If I have a lot of input output pairs as training data

<float Xi, float Yi>

and I have a parametrized approximation function (I know the function algorithm, but not the values of the many many parameters it contains) which shall approximate the process by which the original data pairs were generated. The function takes two input values:

// c is a precomputed classifier for x and can have values from 0 to 255, so there can be up to 256 different classes
y = f(float x, int c)

the hidden parameters of the function are some big lookup tables (a lot of free parameters, but still much fewer than the amount of data points in the training data)

Now I want to fit all the hidden parameters that f contains AND compute for each Xi a ci, such that for the fitted function the error over all i of Yi - f(Xi, ci) is minimized

So, using some algorithm I want to fit the parameters of f and also classify the inputs Xi so that f(Xi, ci) aproximates Yi

How is this kind of problem called and what kind of algorithm is used to solve it?

I assume it's possible to initialize all hidden parameters as well as all ci with random values and then somehow use back propagation of the error to iteratively find parameters and ci such that the function works well.

What I don't know is whether this is a well known class of problem and I just don't know the name of it, so I'm asking for pointers.

Or maybe in other words: I have a function that has a certain layout (for performance reasons) which I want to use to approximate and interpolate my training data, I want to tune the parameters of this function such that it approximates the original data well. since the data points fall into some 'categories', I want to pre-classify the data-points to make it easier for the function to do its job. What kind of algorithm do I use to find the function's parameters and to pre-classify the input?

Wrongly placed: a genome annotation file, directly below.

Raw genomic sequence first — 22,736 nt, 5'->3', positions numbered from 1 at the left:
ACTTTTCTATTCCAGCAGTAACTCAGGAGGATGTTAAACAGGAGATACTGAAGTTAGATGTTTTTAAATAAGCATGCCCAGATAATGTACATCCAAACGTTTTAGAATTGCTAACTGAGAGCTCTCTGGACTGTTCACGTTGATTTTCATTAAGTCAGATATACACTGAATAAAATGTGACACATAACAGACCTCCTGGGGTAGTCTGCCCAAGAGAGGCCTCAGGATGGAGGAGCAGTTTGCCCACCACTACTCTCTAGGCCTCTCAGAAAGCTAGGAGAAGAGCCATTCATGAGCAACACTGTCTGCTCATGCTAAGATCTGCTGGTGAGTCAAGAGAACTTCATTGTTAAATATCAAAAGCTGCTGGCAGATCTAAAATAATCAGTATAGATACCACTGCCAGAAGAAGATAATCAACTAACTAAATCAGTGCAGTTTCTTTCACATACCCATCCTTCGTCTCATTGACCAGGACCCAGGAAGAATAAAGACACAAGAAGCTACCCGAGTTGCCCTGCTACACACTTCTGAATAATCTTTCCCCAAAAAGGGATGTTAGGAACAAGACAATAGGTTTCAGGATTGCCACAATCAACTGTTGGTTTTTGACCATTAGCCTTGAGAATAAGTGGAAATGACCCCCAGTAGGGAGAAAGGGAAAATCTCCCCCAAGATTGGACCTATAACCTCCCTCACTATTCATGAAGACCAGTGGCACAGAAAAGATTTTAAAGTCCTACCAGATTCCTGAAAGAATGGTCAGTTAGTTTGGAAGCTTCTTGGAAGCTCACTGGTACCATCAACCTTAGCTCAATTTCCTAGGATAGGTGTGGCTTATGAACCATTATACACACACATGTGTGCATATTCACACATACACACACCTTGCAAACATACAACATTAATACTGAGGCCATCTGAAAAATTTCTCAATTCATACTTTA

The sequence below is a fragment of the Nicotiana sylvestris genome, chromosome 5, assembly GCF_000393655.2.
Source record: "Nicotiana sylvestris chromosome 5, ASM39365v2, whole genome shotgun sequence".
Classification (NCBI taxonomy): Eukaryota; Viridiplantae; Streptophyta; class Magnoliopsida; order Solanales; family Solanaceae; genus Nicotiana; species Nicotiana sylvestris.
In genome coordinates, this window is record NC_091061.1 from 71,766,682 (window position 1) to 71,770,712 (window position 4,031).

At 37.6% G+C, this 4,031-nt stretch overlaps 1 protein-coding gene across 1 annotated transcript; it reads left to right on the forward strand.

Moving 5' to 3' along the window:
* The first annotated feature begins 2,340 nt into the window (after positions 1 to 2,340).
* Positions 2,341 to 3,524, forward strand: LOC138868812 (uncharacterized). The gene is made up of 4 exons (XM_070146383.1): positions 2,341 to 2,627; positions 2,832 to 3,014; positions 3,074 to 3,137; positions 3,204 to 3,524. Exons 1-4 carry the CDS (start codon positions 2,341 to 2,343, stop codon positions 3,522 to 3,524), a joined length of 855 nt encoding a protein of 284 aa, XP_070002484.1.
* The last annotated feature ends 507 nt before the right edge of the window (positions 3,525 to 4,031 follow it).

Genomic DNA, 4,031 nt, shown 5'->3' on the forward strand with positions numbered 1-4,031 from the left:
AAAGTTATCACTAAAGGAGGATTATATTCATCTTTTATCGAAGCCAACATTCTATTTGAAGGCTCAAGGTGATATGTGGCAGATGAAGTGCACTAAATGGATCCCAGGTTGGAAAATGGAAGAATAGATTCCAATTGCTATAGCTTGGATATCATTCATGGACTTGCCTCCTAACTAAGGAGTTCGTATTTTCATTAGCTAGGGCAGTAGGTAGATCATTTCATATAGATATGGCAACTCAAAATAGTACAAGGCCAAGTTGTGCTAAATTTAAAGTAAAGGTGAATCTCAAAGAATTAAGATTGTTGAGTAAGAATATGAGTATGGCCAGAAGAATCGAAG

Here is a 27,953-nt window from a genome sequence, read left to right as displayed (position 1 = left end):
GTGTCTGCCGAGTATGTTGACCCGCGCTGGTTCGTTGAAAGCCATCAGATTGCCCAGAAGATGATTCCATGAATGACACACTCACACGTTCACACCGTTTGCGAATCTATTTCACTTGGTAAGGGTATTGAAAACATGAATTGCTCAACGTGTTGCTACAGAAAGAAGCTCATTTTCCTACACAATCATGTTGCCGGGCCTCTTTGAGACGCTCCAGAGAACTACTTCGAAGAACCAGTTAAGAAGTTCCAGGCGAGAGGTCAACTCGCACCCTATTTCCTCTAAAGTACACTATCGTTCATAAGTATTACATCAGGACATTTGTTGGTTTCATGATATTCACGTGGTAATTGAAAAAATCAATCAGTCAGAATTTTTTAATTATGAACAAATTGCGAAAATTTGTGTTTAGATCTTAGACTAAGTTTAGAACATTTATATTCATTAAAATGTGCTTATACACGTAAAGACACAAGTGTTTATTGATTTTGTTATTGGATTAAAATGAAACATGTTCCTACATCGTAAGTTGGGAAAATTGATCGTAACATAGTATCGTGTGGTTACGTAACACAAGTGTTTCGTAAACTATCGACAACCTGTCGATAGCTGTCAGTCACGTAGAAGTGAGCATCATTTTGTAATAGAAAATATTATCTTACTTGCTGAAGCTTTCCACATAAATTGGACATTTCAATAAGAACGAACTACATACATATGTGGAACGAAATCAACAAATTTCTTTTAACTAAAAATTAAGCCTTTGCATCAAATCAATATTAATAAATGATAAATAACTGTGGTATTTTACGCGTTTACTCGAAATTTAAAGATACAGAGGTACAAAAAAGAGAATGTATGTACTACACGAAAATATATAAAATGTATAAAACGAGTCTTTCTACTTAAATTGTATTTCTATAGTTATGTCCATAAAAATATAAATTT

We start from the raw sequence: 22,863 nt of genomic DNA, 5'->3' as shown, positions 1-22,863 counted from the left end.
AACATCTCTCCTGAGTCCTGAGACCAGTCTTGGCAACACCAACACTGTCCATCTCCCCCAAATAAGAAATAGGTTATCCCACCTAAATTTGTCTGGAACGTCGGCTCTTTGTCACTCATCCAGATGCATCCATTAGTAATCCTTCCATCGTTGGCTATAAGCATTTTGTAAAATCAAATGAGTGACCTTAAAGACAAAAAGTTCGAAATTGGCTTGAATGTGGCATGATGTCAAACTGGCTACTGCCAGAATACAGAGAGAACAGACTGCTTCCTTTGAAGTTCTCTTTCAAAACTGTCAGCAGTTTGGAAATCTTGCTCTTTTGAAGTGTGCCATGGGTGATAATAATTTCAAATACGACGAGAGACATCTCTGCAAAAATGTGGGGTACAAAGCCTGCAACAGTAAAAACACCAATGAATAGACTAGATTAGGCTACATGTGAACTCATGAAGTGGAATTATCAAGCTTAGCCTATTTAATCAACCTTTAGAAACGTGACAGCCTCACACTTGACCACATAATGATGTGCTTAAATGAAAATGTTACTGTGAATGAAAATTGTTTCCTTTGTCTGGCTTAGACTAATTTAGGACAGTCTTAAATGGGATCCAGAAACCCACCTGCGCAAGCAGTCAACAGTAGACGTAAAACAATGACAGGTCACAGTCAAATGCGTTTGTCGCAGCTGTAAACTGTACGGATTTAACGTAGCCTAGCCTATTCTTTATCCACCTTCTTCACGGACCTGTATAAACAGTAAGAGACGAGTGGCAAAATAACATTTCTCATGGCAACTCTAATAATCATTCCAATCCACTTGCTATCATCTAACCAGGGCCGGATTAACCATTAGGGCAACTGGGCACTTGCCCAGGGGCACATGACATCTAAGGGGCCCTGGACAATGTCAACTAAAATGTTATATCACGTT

This problem is typically called parameter estimation or inverse modelling, and there are a variety of techniques to solve it.

If your free parameters are all continuous (i.e. none are discrete, such as integers), and your model function is differentiable, then you can turn the model into a computation graph in e.g. TensorFlow and use gradient descent methods with MSE loss, learning parameters on the data in much the same way as a neural networks. Most of the toolkits built for neural networks can do this, you just have to ignore the pre-packaged layer models and the utilities to manage them. You will need to take care with parameter initialisation, ideally you already have some rough starting values.

You can use other approaches, such as search methods too. Even when you have some discrete-valued parameters then you can use genetic algorithms for instance.

The best method to use will depend on details of your model, it is not possible to point out a generic "best". If you can use a gradient-based method directly, as you suggest in the question, then that might be the most efficient in terms of computation, provided you have some way to set reasonable initial parameters.


Your Answer

By clicking “Post Your Answer”, you agree to our terms of service, privacy policy and cookie policy

Not the answer you're looking for? Browse other questions tagged or ask your own question.